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Philanthropist Maahaay seeks Somalia presidency as compromise candidate

Following the swearing in of newly elected MPs to the 11th Parliament on April 14 after a two-year delay, focus now shifts to the presidential race.

The Lower House and the Senate will vote for the next president of Somalia after attempts to restore universal suffrage after more than 50 years failed.

The latest entrant to the already crowded race is Abdi Maahaay, a Minnesota-based philanthropist and executive director of Somali American Healthcare Foundation.


Maahaay says he is running for president to bring change to the country. He, however, needs 138 votes from the Somalia Parliament to win the election, a daunting task for a newcomer in the country’s politics — although he had expressed interest in the race in 2017.

Maahaay faces at least 40 contenders in the race for Villa Somalia, the seat of power in Mogadishu.

Other than joining a crowded race, Maahaay also faces seasoned politicians. They include incumbent President Mohamed Farmaajo, two former presidents Hassan Sheikh Mohamud and Sheikh Sharif Sheikh Ahmed, former Prime Minister Hassan Khaire , Said Abdullah Deni, the president of Puntland and Fowzia Haji Aden, a former deputy prime minister and first female Foreign Affairs minister.

“I am confident Somali MPs will make the right choice. I believe they are highly ethical and despite alleged vote bribery in the past, this is the year they will choose someone they know he can deliver. A new face like me, not an ex-president or ex-Prime Minister.

“I have what it takes to bring change to Somalia,” Abdi told the Star in an earlier interview in Nairobi before heading for his presidential bid launch in Mogadishu.


For more than two decades, Maahaay said he has been on a mission to provide comprehensive healthcare services throughout Somalia to the poor.

He is known in Somalia and the diaspora for his life saving medical airlifts and facilitating surgical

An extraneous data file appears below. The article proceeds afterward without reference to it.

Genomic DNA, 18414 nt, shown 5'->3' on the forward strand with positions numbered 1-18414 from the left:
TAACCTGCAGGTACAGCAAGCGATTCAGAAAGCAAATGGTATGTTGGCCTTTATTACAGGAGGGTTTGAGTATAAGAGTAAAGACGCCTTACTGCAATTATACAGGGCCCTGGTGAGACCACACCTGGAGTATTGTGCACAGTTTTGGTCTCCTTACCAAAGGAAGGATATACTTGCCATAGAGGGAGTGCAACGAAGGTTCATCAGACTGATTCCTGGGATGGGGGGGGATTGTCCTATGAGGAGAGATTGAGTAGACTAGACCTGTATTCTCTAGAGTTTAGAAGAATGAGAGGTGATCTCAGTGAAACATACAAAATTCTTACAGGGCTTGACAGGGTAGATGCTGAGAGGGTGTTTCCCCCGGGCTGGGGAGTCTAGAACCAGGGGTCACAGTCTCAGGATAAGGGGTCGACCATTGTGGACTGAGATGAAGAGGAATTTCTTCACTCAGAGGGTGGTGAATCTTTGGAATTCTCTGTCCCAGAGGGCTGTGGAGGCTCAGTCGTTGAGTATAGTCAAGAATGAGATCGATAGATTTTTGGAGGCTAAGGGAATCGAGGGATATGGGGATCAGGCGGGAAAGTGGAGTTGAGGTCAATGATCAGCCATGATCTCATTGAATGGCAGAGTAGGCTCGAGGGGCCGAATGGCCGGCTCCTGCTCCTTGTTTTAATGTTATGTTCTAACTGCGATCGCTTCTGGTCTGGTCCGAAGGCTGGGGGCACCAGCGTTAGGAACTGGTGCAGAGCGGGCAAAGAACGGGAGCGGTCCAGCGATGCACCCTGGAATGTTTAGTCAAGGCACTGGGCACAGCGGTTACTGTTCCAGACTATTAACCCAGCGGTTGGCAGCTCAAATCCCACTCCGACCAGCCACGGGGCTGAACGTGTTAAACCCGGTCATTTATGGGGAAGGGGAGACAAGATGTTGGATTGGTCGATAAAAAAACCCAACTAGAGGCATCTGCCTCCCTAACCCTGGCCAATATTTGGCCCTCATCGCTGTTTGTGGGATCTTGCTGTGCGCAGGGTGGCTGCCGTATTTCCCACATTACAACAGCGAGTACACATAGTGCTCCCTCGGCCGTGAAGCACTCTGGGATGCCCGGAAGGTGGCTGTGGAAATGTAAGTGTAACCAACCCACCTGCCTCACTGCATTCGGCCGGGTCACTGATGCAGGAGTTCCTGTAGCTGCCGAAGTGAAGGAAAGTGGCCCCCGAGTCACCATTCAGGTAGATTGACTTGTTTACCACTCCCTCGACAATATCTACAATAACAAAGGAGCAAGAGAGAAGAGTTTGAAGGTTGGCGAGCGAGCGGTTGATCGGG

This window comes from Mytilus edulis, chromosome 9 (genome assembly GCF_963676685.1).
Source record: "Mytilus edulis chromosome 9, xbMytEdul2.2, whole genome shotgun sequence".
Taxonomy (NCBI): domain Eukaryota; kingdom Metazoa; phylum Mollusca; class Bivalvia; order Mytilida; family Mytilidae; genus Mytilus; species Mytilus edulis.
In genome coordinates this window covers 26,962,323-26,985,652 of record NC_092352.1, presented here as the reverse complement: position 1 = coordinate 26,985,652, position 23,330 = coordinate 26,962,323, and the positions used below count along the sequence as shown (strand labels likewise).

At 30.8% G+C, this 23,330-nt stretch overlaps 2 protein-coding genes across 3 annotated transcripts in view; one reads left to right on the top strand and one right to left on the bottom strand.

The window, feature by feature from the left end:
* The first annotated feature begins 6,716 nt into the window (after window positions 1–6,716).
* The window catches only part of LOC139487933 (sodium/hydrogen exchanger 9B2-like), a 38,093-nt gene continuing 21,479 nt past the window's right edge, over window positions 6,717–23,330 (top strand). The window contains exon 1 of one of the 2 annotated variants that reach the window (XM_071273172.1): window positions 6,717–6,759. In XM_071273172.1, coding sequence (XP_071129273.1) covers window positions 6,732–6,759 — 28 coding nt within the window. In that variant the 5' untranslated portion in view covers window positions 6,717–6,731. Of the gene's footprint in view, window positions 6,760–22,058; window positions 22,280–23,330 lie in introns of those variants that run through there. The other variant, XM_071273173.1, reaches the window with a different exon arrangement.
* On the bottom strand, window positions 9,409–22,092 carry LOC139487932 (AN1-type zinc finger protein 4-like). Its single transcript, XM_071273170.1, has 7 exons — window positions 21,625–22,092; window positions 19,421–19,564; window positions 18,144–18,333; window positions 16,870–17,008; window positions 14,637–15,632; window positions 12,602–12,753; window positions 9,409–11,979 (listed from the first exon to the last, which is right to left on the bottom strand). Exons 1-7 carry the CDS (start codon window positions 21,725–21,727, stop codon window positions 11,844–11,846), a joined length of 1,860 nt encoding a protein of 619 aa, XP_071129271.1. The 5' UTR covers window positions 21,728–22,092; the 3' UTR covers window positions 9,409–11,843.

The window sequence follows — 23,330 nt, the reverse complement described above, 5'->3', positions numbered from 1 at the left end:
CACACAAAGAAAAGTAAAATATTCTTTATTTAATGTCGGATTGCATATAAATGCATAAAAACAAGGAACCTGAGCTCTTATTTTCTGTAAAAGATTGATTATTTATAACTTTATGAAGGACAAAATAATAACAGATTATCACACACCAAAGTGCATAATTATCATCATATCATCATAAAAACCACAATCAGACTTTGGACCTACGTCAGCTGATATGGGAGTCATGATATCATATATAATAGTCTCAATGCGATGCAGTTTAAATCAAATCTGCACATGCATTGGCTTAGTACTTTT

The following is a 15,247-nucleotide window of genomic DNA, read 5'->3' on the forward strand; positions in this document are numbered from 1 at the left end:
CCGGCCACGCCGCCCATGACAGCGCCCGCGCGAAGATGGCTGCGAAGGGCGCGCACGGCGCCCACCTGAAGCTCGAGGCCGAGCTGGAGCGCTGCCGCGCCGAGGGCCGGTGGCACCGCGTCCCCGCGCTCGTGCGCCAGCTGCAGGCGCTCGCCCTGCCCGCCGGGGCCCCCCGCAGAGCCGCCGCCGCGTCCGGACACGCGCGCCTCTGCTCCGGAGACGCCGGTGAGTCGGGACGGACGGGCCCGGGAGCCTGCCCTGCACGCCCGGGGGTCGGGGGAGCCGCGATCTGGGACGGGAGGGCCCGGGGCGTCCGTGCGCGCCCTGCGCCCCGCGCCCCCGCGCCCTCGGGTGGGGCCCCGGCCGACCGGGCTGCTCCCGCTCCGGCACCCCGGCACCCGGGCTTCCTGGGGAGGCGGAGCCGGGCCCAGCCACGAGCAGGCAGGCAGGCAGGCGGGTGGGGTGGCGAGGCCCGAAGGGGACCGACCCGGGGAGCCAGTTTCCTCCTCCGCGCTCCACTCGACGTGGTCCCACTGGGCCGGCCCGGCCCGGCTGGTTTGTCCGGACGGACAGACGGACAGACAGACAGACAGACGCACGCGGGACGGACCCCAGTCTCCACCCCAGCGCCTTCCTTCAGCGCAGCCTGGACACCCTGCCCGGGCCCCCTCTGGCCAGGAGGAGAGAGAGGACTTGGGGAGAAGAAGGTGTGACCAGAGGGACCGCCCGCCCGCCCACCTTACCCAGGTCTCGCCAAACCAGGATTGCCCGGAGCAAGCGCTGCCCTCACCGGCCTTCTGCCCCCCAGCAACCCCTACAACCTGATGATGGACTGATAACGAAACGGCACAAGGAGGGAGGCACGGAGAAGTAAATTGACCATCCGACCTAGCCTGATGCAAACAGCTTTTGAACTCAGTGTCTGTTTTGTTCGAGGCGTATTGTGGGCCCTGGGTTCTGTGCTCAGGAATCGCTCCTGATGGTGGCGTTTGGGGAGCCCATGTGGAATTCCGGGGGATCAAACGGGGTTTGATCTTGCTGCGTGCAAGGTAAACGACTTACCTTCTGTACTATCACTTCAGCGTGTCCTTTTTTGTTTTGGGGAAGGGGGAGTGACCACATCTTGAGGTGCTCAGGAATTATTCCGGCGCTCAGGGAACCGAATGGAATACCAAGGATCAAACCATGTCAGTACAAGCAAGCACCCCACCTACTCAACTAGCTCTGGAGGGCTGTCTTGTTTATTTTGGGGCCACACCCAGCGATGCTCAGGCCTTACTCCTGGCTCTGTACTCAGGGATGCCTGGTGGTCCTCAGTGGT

operations for Somalis suffering from birth defects, injuries sustained from the armed conflict and other physical deformities such as conjoined twins, tumors, blindness, fistula and child rape victims.


“Over the years, I have managed to have 620 surgeries in Mogadishu; 120 in KIjabe and Nairobi, Kenya; 20 in India; three in Pakistan; two in the Philippines and one in Ukraine.

“Six of the cases required the world’s most advanced surgical technologies and skills such as separating conjoined twins and were performed in the US.” Maahaay said.

“It gives me joy to see the two survivors of the conjoined twins go about their daily lives as normal kids. One is 14 years old in high school and the last twin is at an elementary school in Boston,” he said.

The candidate observed that it is the right of every Somali to access comprehensive healthcare “but leaders have failed”.

“This is what has pushed me to want to be the President of Somalia. To bring what I have brought to these few individuals to a national level,” Maahaay added.

One of the mothers of conjoined twins that went through surgery said Maahaay has devoted his life to the well-being and uplift of the Somali people.

“He is a practical man with the heart and willingness to see Somalis emerge from the devastating effect of the civil war. I am glad to see him joining the race for the presidency. He is what Somalia needs. I wish him all the best,” she said, adding that her children were doing well.

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